ANALYSIS The Top-o'-the-Thumb possesses not only outstanding scenic and recreation qualities but forests valuable as windbreaks for the protection of interior crop lands. The management of these features could be adequately and desirably discharged by a state forest unit.
LOCATION Lying on the east side of the Door Peninsula, Whitefish Beach occupies the northern portion of Whitefish Bay between the Clark Lake outlet and Cave Point. State Route 57, together with branching county routes, provides access to this region from Sturgeon Bay 10 miles to the southwest. Statistically, Whitefish Beach and Cave Point comprise a shoreline of nearly 3 miles and an inland area of 700 acres.
DESCRIPTION Whitefish Bay is unique among Wisconsin's Lake Michigan shoreline features by virtue of its scenic setting surrounded by a rich recreational region. Cave Point and its low limestone bluffs are among the areas' scenic highlights. Undercut by Lake Michigan's wave action, these bluffs have been shaped as caves and arches. During stormy periods, bellows of thunder emit from the caves while the driving waves cause the surrounding earth to tremble.
South of the Point and behind the beach rise a series of sand dunes, some reaching nearly 50 feet above the Lake. Areas of raw sand are not common, though an occasional "blowout" stands above the beach. Covering the dunes are forests of mixed hardwoods and conifers with a carpet of small shrubs and wild flowers completing the dune mantle. The forests appear to reach their largest stature in the vicinity of Cave Point.
The presence of wide sand beaches is uncommon along the western shore of Lake Michigan, making their occurrence here an important recreational attraction. Whitefish Bay's fine white sands spread out as broad beaches up to 150 feet in width. Offshore, the bay waters are shallow with a sand bottom that undulates over several sand bars.
PRESENT USE Private cottage development has spread over a large segment of Door County's lower Lake Michigan shoreline with some of this development beginning along Whitefish Bay. At present, public ownership is confined to a small 18-acre county park embracing some of the scenic features on Cave Point.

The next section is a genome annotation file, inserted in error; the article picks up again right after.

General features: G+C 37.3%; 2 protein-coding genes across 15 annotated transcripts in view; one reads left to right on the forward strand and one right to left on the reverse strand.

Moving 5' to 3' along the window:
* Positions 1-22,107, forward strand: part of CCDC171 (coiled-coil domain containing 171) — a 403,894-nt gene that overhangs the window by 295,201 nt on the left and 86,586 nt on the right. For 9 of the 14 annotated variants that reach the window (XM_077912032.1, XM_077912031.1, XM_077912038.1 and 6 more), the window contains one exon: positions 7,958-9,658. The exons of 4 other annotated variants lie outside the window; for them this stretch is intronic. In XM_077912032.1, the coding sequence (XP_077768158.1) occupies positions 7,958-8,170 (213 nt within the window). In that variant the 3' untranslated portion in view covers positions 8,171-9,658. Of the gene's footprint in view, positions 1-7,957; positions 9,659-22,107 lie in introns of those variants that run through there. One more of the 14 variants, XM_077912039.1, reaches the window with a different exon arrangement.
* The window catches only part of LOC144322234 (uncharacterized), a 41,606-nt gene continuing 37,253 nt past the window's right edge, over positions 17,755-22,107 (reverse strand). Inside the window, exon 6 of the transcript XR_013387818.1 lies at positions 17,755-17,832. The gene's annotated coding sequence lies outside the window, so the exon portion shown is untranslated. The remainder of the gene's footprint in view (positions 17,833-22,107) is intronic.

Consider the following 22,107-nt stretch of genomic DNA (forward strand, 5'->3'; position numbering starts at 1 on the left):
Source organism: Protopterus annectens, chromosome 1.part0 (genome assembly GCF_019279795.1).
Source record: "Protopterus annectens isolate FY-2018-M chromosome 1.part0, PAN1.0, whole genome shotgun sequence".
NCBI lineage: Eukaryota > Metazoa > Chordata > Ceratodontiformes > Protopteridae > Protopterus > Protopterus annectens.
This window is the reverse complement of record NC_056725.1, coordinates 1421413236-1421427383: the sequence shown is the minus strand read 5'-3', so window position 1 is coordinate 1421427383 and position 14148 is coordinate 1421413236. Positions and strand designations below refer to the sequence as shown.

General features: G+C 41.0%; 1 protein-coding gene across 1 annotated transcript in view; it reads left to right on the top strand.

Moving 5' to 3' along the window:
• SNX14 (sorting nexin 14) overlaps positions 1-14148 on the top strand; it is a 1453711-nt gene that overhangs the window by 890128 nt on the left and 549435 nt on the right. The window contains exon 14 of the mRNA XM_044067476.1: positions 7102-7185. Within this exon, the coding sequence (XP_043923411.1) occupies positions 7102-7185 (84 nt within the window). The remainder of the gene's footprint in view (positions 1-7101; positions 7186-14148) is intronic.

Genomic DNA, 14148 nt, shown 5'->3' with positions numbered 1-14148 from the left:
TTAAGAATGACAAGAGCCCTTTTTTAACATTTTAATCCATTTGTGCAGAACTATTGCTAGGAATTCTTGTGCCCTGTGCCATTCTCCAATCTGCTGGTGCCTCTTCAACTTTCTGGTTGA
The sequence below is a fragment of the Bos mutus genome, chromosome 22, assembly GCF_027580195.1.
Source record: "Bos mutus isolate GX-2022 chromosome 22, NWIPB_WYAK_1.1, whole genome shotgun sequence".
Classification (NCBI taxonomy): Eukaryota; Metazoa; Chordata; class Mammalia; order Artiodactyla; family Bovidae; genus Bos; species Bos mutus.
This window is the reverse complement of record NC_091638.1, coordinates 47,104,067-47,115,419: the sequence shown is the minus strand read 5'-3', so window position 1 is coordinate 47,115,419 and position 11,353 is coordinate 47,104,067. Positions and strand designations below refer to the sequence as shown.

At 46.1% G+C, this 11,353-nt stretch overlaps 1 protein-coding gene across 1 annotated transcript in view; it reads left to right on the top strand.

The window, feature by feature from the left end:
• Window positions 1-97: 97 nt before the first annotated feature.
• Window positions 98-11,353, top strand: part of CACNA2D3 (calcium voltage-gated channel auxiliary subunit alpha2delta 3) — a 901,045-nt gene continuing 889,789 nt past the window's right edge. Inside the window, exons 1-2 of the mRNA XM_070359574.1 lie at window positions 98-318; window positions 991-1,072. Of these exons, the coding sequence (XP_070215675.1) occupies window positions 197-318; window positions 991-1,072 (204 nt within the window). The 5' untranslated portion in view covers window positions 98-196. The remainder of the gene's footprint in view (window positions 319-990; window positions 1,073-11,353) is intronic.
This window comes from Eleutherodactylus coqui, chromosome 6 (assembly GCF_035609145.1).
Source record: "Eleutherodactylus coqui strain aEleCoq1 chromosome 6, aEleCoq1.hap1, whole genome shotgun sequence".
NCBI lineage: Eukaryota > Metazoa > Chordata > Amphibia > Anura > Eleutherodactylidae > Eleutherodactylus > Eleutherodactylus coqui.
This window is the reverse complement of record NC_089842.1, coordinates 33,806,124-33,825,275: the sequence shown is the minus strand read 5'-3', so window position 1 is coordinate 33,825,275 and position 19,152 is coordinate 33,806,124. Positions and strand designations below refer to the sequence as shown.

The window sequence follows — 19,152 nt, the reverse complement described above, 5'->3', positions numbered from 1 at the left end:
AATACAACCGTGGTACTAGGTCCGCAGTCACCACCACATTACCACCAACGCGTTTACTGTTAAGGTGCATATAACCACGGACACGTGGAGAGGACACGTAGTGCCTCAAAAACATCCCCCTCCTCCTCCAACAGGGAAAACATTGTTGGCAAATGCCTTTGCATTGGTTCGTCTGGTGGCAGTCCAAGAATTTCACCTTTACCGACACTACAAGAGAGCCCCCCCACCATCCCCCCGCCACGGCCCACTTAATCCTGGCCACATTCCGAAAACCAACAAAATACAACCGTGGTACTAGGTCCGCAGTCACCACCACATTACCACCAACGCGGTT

ANALYSIS By virtue of the scenic charm and valuable recreation possibilities of Cave Point and Whitefish Beach, this area should be singled out for addition to the state park system. Its unusual features warrant public preservation at an early date before the opportunity is lost.
TERRY ANDRAE EXTENSION
LOCATION Terry Andrae State Park is situated on the west shore of Lake Michigan about 40 miles north of Milwaukee and 5 miles south of Sheboygan. The proposed extension adjoins the park on the north. It includes 2 miles of shore frontage on Lake Michigan and approximately 1,000 acres of land. The region of park expansion is accessible via U.S. Highway 141 and connecting county routes V and KK.
DESCRIPTION The Terry Andrae extension contains one of the last remaining undeveloped sand beach and dune areas along Wisconsin's southern Lake Michigan shoreline. Characterizing this area is a broad beach measuring up to 100 feet in width. This beach, as well as the offshore bottom, is composed primarily of fine sand with a light scattering of small pebbles.
Behind the beach rises a low barrier dune partially stabilized by beach grasses and a few low shrubs. Farther inland is a narrow quarter-mile zone of low sand dunes that parallels the shoreline. These dunes seldom reach more than 20 to 30 feet in height, giving an uneven rolling pattern to the terrain. Stabilization of the dunes in the southern portion has been largely by beach grasses, while a denser forest cover clothes the northern half. The scraggly tops of white pine are prominent silhouettes above their forest associates throughout much of the region.
The Black River flows through a small marsh west of the existing state park and continues in a northeasterly direction along the west edge of the dunes. Black spruce, ash and alder thickets form a contrasting vegetative pattern to that found on the dunes.
PRESENT USE The existing state park, located close to the populus southeastern corner of Wisconsin, frequently experiences overflow crowds in its developed areas. A region containing only a limited cottage development lies north of the state park where suitable conditions exist for expanded bathing, camping and picnicking facilities.
ANALYSIS Achievement of optimum public use at a level that would avoid destruction of the park's intrinsic values can be best accomplished by dispersal of use over a larger area. The addition of this Lake Michigan frontage would be an important step toward the realization of better protection of park features and provision for greater public enjoyment.
Last Updated: 27-Jun-2007